|Ouch! Right in my 20% magic resistance!|
Spending all this time in the dungeons almost made me forget about the unfinished quests I mentioned previously. After attacking and then releasing each prisoner in each castle, the giant with the scales of justice deemed us worthy and gave us a nice reward. He didn't seem to mind that we berated each prisoner before letting them go, or perhaps he approved of our evil shenanigans. I was correct in assuming that the alien disguised as a king was past the point where I needed the King's Pass. I acquired said item in literally the last remaining 0.5% of the unexplored surface world. I already had the Eye of Goros which I knew would reveal the bastard but was taken by surprise when he warped the entire party to the Soul Maze. The only way to exit the maze was to find the alien's true name hidden within the walls. Judging from the large number of oddly placed walls, many of them being long, thin single lines, I knew that I'd have to map them out in order to reveal the name. With the low level of random encounters, I thought that it wasn't so bad but then was hit with a teleport tile. Then another. Then many, many more. By the end I had such a jigsaw pile of partial maps that it proved difficult to assemble them into something that made sense. I eventually got there, however, and also discovered that the teleport tiles weren't teleporting me at all; they were merely wrapping around to the opposite side of the map (well, I like making things harder on myself anyway). Completing this quest ousted the imposter and reinstated King Alamar to his rightful place. He thanked me by saying I should find the Inner Sanctum, as if I hadn't been doing just that this whole bloody time. Yeah, thanks, buddy.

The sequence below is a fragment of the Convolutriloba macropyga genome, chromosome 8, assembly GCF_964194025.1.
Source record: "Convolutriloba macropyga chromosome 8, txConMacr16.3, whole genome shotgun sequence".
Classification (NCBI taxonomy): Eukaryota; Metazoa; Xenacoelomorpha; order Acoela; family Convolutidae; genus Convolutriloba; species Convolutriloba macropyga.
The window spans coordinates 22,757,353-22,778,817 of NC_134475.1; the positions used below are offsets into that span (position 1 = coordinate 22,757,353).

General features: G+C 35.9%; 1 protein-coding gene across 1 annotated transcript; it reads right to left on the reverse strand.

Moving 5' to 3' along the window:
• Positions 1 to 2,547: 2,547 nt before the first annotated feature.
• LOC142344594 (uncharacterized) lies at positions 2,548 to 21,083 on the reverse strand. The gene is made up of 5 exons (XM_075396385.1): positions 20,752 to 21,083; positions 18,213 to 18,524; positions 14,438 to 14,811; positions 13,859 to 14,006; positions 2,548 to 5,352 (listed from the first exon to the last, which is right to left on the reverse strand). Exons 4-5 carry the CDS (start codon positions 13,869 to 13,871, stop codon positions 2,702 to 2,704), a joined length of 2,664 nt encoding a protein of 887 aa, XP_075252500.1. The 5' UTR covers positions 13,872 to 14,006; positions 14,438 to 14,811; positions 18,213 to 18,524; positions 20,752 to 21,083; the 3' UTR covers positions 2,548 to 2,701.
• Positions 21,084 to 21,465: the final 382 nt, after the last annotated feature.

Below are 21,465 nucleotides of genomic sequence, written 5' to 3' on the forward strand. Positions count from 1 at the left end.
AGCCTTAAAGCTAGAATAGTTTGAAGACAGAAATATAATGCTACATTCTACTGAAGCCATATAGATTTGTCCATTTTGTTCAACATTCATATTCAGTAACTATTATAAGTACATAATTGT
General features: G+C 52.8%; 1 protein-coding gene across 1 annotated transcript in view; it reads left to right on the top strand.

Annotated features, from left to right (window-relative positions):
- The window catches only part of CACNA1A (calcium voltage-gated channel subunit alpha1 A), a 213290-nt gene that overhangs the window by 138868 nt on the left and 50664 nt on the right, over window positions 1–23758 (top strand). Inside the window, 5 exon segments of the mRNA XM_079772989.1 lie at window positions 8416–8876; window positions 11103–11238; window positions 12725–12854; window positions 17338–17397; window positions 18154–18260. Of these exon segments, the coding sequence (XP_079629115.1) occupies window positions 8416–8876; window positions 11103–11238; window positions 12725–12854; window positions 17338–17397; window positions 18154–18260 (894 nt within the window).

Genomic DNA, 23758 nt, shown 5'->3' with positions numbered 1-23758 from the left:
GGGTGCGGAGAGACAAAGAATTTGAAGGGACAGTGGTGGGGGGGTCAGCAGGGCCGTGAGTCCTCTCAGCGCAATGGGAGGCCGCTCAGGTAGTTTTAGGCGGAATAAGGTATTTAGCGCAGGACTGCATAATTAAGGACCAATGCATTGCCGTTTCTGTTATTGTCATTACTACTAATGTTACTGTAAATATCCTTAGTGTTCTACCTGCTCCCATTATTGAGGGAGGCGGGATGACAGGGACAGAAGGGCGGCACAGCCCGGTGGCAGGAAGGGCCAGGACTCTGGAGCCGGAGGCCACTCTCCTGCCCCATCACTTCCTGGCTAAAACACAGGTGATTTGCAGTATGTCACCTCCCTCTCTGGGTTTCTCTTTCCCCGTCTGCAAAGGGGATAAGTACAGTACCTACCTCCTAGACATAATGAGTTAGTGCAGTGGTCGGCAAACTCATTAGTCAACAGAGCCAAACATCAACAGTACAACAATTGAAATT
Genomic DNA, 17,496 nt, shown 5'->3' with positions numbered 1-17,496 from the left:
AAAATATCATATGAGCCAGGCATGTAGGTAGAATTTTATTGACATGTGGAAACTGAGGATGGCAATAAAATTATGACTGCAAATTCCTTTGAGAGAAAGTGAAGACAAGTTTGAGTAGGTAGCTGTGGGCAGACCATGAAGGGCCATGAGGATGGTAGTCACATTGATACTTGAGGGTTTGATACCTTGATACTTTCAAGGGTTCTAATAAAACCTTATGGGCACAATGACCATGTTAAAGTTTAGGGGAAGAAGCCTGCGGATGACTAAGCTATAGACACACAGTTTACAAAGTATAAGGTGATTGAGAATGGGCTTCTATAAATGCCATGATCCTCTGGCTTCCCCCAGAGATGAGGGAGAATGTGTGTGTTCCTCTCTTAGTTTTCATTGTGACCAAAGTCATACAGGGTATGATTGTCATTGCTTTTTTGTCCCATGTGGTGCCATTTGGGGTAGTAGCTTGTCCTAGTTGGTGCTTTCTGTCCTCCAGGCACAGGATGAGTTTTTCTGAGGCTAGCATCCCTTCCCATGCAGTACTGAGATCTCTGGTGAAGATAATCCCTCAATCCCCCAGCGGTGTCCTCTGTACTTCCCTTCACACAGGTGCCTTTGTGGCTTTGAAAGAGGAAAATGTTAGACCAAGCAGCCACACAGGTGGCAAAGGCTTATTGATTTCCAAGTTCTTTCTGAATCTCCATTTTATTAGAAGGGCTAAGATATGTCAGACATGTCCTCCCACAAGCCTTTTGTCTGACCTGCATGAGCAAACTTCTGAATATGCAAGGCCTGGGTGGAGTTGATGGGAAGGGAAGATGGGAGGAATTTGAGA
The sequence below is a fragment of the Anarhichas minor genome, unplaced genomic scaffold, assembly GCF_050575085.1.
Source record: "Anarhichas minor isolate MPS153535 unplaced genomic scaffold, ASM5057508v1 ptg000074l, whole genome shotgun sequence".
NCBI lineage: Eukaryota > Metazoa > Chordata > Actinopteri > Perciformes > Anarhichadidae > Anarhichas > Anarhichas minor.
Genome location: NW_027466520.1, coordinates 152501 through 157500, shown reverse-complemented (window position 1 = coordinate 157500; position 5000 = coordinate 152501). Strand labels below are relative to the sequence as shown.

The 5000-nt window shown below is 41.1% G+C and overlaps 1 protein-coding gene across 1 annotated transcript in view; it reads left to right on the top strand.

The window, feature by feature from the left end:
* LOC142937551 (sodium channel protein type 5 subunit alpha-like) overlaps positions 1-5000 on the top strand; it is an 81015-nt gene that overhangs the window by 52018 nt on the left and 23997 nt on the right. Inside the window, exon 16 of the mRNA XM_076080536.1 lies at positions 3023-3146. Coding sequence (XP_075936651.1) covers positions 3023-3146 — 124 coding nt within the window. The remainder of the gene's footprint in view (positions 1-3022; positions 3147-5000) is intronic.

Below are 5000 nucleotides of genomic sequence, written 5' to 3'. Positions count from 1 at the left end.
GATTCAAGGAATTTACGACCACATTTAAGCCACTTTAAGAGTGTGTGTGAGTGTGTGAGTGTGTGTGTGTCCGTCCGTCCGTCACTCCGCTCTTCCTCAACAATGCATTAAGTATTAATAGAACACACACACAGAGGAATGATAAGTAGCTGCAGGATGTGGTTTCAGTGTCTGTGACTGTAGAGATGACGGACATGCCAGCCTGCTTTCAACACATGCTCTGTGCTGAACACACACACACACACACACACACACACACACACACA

|"I have been, and always shall be, your friend."|
Restoring Alamar ended a long string of seemingly unrelated quests and the path to the Inner Sanctum in the Astral Plane was now open. But before we get to that, let's have one last entry in ye ole bitch list:
- creatures that regenerate at the end of a round will often end up with less HP than they had.
- can't see doors to the immediate left or right, which means wasting turns glancing around after coming through a door, teleporting, etc.
- stockpiling more than 255 units of light causes the counter to reset back to zero (just cap that isht, yo).
|Speaking of 255.|
Well, after spending a record-smashing 91.5 hours on this epic beast, wouldn't you think that the endgame would be equally epic? Oh, you stupid, stupid idiots, haven't I taught you anything about Might & Magic? Before reaching the Inner Sanctum, the Astral Plane must first be navigated not once, not twice, not thrice, but sixice, disabling one astral projector each time. And what, pray tell, kind of monstrosities dwell within the plane? Hordes of githyanki? A mindflayer or two? Nope, there is nothing except what is, perhaps, the most fearsome of all the M&M monsters.
|Invisible walls as far the eye can't see.|
Wow, what a great design choice to make the final dungeon nothing but tedious mapping (at least there weren't any teleporters). After injecting my daily pot of coffee directly into my veins, I was eventually able to reach the Inner Sanctum and face the final boss.
|Man, I hope its second form isn't|
an archway or I'm done for!
Just beyond the door, further progress was only made after I took a nap and entered my dreams, which is where the real Inner Sanctum was all along! A scientist named Data Keeper congratulated me, dropped half a million experience points on dat Shen (but no one else), and informed me that the Gates to Another World could now be accessed. Before doing that, I went back to my main trainer, Otto, to see how many more levels I could get. Here's my final character in all his glory:
|Err, I mean her glory... when|
the heck did that happen?
Entering the gates gave another congrats as well as password to be used in Might & Magic II, which was released on the SNES. Too bad it was only released in Japan and Europe; I guess sales weren't good enough in the old N of A. I'll be playing the Genesis version when I get to it since the SNES has more than enough love for RPGs already. Might & Magic: Book 1 ends with a blatant self-promotion for its future nonexistent sequel; a strangely appropriate ending for a game that messed up so many aspects of itself.